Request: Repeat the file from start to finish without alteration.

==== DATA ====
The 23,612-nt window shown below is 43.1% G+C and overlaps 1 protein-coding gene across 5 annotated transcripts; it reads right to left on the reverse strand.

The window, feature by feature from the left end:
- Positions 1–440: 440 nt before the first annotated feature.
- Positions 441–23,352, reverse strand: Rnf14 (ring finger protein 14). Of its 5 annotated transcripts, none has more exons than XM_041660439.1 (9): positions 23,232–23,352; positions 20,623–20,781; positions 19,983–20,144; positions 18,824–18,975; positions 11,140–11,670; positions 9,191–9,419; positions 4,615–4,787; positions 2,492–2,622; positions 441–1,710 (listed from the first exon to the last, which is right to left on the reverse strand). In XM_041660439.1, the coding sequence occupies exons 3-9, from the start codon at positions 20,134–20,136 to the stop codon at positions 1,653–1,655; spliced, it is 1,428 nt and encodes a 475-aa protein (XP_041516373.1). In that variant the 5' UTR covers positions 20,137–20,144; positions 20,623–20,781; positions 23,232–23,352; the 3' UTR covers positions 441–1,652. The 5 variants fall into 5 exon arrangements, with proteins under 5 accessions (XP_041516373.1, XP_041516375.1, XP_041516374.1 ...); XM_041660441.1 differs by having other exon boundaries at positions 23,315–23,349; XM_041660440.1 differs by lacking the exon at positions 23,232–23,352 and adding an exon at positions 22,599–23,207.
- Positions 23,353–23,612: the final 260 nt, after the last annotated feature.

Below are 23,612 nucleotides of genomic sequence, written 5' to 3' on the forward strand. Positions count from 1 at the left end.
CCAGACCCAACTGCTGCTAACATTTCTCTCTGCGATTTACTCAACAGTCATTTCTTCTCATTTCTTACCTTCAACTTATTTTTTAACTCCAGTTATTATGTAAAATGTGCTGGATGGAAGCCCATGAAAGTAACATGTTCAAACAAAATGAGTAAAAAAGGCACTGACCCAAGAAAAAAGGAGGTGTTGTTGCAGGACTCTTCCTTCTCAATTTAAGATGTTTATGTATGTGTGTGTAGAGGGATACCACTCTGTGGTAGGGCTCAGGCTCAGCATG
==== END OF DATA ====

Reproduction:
The 23,612-nt window shown below is 43.1% G+C and overlaps 1 protein-coding gene across 5 annotated transcripts; it reads right to left on the reverse strand.

The window, feature by feature from the left end:
- Positions 1–440: 440 nt before the first annotated feature.
- Positions 441–23,352, reverse strand: Rnf14 (ring finger protein 14). Of its 5 annotated transcripts, none has more exons than XM_041660439.1 (9): positions 23,232–23,352; positions 20,623–20,781; positions 19,983–20,144; positions 18,824–18,975; positions 11,140–11,670; positions 9,191–9,419; positions 4,615–4,787; positions 2,492–2,622; positions 441–1,710 (listed from the first exon to the last, which is right to left on the reverse strand). In XM_041660439.1, the coding sequence occupies exons 3-9, from the start codon at positions 20,134–20,136 to the stop codon at positions 1,653–1,655; spliced, it is 1,428 nt and encodes a 475-aa protein (XP_041516373.1). In that variant the 5' UTR covers positions 20,137–20,144; positions 20,623–20,781; positions 23,232–23,352; the 3' UTR covers positions 441–1,652. The 5 variants fall into 5 exon arrangements, with proteins under 5 accessions (XP_041516373.1, XP_041516375.1, XP_041516374.1 ...); XM_041660441.1 differs by having other exon boundaries at positions 23,315–23,349; XM_041660440.1 differs by lacking the exon at positions 23,232–23,352 and adding an exon at positions 22,599–23,207.
- Positions 23,353–23,612: the final 260 nt, after the last annotated feature.

Below are 23,612 nucleotides of genomic sequence, written 5' to 3' on the forward strand. Positions count from 1 at the left end.
CCAGACCCAACTGCTGCTAACATTTCTCTCTGCGATTTACTCAACAGTCATTTCTTCTCATTTCTTACCTTCAACTTATTTTTTAACTCCAGTTATTATGTAAAATGTGCTGGATGGAAGCCCATGAAAGTAACATGTTCAAACAAAATGAGTAAAAAAGGCACTGACCCAAGAAAAAAGGAGGTGTTGTTGCAGGACTCTTCCTTCTCAATTTAAGATGTTTATGTATGTGTGTGTAGAGGGATACCACTCTGTGGTAGGGCTCAGGCTCAGCATG